100 Years of Community Impact



Photos from “Bloom,” The Junior League’s spring fashion show

Photography provided by The Junior League of Cincinnati

 

The Junior League of Cincinnati (JLC) is quickly approaching their 2019-2020 centennial milestone, celebrating their 100-year history of program incubation and acceleration.

“We identify the unmet needs in the community – and this is what we do every three to five years – and then we put out a proposal to the community, and Sweet Cheeks Diaper Bank is who we ended up selecting out of 50 groups,” says Vicki Marsala Calonge, president of the JLC. Sweet Cheeks, an organization that provides diapers to low-income families, will receive both funding and support from Junior League’s 800-plus volunteers over the next three to five years. “Our commitment has remained unwavering: to develop exceptionally qualified civic leaders who can identify a community’s most urgent and pressing needs and address them with meaningful and relevant programs and initiatives that not only improve lives, but educate people on the root cause. This includes numerous self-sustaining nonprofits that continue to grow and thrive today. Past projects such as ProKids, the Duke Energy Children’s Museum, Mindpeace, Fernside, Children’s Theatre of Cincinnati, and more.”

“We were founded in 1920 here in Cincinnati, and our mission is threefold. We develop the potential of women through training them to be powerful and effective civic leaders, we promote volunteerism in the community and we improve the community through our trained volunteers,” says Calonge. “Over the last 100 years, we have incubated or accelerated over 120 projects and programs that are all aimed at strengthening childhood environments.”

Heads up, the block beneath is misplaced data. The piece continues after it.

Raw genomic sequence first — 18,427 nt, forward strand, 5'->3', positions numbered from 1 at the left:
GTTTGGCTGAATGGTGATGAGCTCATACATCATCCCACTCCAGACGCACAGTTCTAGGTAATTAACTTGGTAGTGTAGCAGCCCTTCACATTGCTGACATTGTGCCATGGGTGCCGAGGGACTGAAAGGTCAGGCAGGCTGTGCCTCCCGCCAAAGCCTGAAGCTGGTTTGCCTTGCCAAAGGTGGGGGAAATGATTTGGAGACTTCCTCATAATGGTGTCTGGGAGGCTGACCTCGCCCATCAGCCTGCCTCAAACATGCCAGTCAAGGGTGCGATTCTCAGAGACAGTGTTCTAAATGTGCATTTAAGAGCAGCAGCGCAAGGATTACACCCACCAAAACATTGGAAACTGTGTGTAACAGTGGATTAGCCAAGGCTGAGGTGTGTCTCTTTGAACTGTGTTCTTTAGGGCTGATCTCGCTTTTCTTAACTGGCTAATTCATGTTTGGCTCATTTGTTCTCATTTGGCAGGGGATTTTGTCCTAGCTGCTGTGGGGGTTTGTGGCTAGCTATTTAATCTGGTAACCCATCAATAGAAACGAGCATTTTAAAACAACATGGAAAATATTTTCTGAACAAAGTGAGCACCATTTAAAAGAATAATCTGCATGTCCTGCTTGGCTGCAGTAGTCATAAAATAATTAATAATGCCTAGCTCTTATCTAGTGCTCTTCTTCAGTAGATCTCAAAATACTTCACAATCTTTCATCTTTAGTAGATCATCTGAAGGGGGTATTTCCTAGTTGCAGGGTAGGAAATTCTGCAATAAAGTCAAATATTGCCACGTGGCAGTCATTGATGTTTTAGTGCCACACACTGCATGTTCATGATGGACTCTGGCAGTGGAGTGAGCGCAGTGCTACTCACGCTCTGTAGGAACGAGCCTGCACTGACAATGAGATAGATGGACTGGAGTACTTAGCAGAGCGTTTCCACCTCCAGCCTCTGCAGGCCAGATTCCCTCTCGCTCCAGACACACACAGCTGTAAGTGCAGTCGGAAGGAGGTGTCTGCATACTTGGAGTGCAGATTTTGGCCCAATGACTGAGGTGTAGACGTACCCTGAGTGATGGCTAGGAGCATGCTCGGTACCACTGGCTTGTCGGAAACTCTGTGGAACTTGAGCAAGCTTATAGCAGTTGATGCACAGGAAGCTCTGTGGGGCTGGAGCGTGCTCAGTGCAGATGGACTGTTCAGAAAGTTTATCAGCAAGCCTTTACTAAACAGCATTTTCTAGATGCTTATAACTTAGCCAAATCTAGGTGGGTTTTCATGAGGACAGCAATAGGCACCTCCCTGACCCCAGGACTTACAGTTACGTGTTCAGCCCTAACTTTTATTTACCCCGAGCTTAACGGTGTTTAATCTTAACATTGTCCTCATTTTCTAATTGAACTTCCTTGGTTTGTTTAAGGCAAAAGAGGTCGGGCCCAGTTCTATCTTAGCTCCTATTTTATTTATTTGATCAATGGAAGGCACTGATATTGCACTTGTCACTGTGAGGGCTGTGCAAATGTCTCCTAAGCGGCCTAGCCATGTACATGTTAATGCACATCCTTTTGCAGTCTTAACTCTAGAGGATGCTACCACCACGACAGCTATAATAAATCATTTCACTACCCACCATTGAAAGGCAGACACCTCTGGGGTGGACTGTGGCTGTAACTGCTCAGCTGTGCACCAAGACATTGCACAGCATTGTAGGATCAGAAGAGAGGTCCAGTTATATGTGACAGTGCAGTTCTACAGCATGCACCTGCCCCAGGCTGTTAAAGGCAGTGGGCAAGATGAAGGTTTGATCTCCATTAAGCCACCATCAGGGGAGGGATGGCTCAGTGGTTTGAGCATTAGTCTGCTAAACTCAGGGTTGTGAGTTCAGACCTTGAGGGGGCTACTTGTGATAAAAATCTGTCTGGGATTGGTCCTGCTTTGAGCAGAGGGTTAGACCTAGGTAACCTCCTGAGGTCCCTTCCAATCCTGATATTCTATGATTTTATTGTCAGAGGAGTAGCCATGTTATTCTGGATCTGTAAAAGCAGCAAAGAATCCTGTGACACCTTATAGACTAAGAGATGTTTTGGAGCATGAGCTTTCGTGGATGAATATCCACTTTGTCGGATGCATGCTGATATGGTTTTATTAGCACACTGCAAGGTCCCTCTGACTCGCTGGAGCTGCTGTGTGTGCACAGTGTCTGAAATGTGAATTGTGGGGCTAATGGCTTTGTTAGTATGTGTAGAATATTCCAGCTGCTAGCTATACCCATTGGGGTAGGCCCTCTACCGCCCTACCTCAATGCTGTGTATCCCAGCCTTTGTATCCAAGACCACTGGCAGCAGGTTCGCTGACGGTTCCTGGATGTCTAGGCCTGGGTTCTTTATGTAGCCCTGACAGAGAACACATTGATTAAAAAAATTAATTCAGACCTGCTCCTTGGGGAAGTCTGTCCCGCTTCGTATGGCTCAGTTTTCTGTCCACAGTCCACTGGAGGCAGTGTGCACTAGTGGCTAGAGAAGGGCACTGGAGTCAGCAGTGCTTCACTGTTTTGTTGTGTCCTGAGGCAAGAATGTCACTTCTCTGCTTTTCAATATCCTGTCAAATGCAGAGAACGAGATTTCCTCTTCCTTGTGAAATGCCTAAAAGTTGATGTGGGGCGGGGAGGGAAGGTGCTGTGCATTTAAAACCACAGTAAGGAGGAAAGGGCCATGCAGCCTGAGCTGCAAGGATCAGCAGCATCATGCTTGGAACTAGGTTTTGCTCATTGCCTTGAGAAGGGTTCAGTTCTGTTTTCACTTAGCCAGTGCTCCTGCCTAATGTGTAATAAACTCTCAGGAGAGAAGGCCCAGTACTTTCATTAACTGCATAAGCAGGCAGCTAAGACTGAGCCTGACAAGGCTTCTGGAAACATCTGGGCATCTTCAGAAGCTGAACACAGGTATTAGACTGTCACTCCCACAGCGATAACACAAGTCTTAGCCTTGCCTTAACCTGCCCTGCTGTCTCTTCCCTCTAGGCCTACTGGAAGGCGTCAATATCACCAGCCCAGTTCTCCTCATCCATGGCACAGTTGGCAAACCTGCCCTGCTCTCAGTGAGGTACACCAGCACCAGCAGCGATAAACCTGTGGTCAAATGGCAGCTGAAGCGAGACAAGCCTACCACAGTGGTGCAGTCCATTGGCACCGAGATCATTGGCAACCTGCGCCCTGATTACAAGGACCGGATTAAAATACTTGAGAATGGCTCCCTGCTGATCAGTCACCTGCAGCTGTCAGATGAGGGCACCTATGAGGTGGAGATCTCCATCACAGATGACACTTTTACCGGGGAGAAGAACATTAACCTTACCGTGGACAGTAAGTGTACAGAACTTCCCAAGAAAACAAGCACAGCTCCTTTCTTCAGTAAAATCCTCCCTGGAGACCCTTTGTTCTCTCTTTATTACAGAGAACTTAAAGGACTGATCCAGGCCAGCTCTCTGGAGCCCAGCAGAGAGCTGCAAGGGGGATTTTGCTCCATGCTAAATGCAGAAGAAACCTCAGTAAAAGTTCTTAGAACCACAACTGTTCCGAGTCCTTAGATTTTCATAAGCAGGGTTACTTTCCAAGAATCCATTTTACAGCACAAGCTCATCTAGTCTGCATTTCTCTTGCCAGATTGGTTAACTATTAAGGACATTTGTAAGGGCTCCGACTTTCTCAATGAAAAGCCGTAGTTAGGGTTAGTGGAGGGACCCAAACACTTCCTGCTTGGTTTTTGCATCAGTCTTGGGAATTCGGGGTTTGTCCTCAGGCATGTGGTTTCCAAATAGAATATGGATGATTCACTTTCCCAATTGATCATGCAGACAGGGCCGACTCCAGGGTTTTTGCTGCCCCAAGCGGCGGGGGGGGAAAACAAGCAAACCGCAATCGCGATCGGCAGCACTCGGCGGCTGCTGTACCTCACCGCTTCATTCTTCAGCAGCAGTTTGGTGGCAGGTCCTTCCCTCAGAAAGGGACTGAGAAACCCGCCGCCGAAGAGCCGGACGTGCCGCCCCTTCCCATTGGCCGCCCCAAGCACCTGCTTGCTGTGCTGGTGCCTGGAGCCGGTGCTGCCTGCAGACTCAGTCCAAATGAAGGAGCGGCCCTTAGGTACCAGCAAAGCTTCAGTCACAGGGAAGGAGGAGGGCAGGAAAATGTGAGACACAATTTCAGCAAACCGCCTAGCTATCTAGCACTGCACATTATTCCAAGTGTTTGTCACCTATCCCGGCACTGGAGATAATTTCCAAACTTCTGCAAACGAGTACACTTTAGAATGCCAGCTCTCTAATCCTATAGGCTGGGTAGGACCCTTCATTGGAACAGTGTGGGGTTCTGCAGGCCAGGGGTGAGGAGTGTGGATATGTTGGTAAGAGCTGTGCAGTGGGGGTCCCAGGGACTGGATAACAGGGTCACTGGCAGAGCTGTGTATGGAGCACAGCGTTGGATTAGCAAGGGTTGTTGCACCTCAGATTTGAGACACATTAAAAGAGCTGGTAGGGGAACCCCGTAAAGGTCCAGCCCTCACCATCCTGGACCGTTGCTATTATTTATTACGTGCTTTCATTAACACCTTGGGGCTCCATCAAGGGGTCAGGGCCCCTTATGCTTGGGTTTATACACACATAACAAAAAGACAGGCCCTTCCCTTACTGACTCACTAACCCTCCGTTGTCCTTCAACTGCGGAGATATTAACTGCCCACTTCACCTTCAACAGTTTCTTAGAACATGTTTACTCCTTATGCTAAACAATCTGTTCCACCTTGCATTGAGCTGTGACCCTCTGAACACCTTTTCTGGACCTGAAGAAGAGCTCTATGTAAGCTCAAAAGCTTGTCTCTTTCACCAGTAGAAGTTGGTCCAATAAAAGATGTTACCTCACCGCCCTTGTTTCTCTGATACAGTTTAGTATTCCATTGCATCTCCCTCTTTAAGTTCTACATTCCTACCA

One of JLC’s most recent projects, RefugeeConnect, aims to “improve the lives of refugees in Greater Cincinnati, foster community acceptance and inclusion and construct a sustainable support system that empowers new Americans on the path to self-sufficiency.”

“RefugeeConnect was a home-grown project,” says Calonge. “We found and recognized the unmet need and said, ‘We’re just going to build this program from scratch to address the need.’ And since then we have transitioned RefugeeConnect out into its own nonprofit, independent organization.”

Over the past 100 years, the JLC has remained committed to developing civic leaders to identify needs and strengthen childhood environments through the influence and partnership of hundreds of volunteers. After all, says the JLC, “They don’t call us the Volunteer Powerhouse for nothing.”

 

The Junior League of Cincinnati is located at 3500 Columbia Parkway, Cincinnati, OH 45226. To learn more, volunteer or become a member, call 513.871.9339, email communications@jlcincinnati.org or visit www.jlcincinnati.org.